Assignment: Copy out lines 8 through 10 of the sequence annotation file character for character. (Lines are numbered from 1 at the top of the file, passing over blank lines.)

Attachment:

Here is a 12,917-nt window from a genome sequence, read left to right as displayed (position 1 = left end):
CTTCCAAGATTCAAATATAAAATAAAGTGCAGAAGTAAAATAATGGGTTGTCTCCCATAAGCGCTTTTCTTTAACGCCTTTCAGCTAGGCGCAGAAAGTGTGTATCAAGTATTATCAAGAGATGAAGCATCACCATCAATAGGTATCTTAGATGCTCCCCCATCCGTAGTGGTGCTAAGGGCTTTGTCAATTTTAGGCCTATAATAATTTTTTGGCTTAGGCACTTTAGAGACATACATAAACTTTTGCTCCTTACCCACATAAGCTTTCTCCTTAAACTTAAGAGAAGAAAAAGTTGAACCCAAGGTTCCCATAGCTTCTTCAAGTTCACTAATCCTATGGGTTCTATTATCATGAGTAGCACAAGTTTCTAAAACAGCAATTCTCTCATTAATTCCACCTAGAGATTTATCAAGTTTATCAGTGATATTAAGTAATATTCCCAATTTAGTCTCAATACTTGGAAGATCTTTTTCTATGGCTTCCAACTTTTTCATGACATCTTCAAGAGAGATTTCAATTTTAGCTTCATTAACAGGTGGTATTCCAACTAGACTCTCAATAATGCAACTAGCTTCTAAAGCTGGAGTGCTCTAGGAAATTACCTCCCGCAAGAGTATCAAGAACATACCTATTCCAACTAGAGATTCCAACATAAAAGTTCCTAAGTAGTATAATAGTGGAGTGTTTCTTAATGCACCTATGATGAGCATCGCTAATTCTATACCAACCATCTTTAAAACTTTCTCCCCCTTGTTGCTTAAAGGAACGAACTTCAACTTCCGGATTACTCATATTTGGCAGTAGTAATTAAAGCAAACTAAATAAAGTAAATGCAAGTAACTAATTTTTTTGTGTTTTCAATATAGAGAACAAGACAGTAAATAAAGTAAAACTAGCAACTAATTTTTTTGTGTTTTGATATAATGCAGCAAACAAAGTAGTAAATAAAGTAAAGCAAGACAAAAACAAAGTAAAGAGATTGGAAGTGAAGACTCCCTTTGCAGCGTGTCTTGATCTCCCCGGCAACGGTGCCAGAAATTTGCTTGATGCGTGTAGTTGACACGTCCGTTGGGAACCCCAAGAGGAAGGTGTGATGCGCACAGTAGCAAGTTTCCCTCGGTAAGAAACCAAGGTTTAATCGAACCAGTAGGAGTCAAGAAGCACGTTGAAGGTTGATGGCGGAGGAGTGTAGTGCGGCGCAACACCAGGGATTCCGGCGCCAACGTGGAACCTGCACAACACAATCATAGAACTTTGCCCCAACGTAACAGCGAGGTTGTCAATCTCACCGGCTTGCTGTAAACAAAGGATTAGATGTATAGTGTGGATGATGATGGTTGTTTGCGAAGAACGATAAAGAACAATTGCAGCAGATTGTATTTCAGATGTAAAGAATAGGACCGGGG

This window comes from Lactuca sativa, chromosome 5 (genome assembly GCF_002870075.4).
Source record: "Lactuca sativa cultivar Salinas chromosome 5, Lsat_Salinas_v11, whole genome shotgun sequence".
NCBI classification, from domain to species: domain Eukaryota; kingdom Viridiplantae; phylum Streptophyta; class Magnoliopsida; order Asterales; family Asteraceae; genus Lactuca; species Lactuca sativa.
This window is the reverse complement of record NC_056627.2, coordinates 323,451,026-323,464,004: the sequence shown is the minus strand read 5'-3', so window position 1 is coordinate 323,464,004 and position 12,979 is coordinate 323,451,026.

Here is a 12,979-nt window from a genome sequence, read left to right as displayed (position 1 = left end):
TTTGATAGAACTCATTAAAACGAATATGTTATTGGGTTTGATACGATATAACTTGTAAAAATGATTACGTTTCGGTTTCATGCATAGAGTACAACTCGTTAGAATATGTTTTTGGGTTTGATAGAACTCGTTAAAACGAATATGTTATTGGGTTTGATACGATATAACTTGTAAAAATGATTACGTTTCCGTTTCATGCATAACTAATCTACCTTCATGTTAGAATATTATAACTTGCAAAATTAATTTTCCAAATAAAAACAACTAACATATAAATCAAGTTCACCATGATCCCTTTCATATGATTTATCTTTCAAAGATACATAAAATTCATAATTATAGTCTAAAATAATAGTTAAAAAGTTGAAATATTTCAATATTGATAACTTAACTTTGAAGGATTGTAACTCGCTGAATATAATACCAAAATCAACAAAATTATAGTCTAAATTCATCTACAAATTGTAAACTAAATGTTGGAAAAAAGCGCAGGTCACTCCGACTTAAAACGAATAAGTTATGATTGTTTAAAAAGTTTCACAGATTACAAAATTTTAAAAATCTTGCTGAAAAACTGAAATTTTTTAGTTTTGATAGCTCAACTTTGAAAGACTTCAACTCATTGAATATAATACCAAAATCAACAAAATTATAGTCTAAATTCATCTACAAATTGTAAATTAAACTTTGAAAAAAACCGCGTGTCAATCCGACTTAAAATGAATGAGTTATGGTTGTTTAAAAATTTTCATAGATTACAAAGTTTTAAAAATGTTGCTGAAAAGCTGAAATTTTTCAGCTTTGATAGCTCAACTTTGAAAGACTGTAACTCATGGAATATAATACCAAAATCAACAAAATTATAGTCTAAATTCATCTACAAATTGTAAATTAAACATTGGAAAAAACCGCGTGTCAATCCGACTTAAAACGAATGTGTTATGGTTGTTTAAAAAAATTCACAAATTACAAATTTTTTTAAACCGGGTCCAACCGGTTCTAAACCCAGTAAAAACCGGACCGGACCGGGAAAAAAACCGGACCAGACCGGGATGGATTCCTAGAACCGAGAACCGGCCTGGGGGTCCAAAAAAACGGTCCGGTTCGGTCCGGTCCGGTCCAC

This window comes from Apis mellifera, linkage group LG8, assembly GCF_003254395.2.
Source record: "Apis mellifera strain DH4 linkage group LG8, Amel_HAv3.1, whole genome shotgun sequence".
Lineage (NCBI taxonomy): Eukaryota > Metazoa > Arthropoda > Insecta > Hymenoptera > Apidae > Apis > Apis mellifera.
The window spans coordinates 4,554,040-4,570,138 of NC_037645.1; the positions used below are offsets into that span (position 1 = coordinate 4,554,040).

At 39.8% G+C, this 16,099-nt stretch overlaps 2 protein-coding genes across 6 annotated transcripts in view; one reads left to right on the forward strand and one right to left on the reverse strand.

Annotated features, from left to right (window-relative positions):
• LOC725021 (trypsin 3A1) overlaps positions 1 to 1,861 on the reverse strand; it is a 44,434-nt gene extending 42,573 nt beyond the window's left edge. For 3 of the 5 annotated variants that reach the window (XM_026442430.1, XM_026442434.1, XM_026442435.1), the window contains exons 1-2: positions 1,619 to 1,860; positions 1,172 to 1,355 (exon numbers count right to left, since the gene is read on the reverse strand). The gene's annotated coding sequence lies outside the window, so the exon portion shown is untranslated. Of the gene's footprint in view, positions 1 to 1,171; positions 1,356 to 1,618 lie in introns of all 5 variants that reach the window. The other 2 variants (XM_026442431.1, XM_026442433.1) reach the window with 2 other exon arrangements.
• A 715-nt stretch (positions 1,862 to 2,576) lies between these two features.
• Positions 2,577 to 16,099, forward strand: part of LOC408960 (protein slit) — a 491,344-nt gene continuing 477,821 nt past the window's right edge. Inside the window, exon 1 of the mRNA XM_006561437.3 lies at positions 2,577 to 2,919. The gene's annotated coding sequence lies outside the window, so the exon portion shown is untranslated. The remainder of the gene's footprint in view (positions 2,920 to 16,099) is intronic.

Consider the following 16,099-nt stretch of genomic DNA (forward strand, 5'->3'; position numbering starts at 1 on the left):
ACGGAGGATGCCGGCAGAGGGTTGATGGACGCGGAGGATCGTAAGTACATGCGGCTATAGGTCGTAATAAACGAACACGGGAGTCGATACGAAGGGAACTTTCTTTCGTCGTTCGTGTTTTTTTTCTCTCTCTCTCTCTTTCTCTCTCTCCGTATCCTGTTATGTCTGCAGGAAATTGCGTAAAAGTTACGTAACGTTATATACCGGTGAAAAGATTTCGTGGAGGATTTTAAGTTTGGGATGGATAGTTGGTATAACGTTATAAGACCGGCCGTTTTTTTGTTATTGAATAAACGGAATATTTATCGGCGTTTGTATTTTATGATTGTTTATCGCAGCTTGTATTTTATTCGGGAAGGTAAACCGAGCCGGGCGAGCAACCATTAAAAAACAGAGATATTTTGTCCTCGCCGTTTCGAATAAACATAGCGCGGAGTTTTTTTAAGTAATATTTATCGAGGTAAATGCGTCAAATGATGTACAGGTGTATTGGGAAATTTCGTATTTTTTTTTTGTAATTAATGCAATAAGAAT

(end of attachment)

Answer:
TTTGATAGAACTCATTAAAACGAATATGTTATTGGGTTTGATACGATATAACTTGTAAAAATGATTACGTTTCGGTTTCATGCATAGAGTACAACTCGTTAGAATATGTTTTTGGGTTTGATAGAACTCGTTAAAACGAATATGTTATTGGGTTTGATACGATATAACTTGTAAAAATGATTACGTTTCCGTTTCATGCATAACTAATCTACCTTCATGTTAGAATATTATAACTTGCAAAATTAATTTTCCAAATAAAAACAACTAACATATAAATCAAGTTCACCATGATCCCTTTCATATGATTTATCTTTCAAAGATACATAAAATTCATAATTATAGTCTAAAATAATAGTTAAAAAGTTGAAATATTTCAATATTGATAACTTAACTTTGAAGGATTGTAACTCGCTGAATATAATACCAAAATCAACAAAATTATAGTCTAAATTCATCTACAAATTGTAAACTAAATGTTGGAAAAAAGCGCAGGTCACTCCGACTTAAAACGAATAAGTTATGATTGTTTAAAAAGTTTCACAGATTACAAAATTTTAAAAATCTTGCTGAAAAACTGAAATTTTTTAGTTTTGATAGCTCAACTTTGAAAGACTTCAACTCATTGAATATAATACCAAAATCAACAAAATTATAGTCTAAATTCATCTACAAATTGTAAATTAAACTTTGAAAAAAACCGCGTGTCAATCCGACTTAAAATGAATGAGTTATGGTTGTTTAAAAATTTTCATAGATTACAAAGTTTTAAAAATGTTGCTGAAAAGCTGAAATTTTTCAGCTTTGATAGCTCAACTTTGAAAGACTGTAACTCATGGAATATAATACCAAAATCAACAAAATTATAGTCTAAATTCATCTACAAATTGTAAATTAAACATTGGAAAAAACCGCGTGTCAATCCGACTTAAAACGAATGTGTTATGGTTGTTTAAAAAAATTCACAAATTACAAATTTTTTTAAACCGGGTCCAACCGGTTCTAAACCCAGTAAAAACCGGACCGGACCGGGAAAAAAACCGGACCAGACCGGGATGGATTCCTAGAACCGAGAACCGGCCTGGGGGTCCAAAAAAACGGTCCGGTTCGGTCCGGTCCGGTCCAC

This window comes from Apis mellifera, linkage group LG8, assembly GCF_003254395.2.
Source record: "Apis mellifera strain DH4 linkage group LG8, Amel_HAv3.1, whole genome shotgun sequence".